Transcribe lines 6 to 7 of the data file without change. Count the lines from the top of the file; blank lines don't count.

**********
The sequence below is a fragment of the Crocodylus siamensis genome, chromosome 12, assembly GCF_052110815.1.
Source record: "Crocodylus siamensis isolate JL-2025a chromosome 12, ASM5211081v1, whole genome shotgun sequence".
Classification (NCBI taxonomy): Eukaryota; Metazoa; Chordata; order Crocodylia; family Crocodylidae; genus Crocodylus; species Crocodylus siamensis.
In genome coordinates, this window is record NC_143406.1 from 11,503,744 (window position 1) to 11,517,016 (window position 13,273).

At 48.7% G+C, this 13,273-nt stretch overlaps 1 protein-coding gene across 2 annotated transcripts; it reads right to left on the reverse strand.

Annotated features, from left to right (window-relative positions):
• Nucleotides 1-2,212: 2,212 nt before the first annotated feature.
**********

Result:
Annotated features, from left to right (window-relative positions):
• Nucleotides 1-2,212: 2,212 nt before the first annotated feature.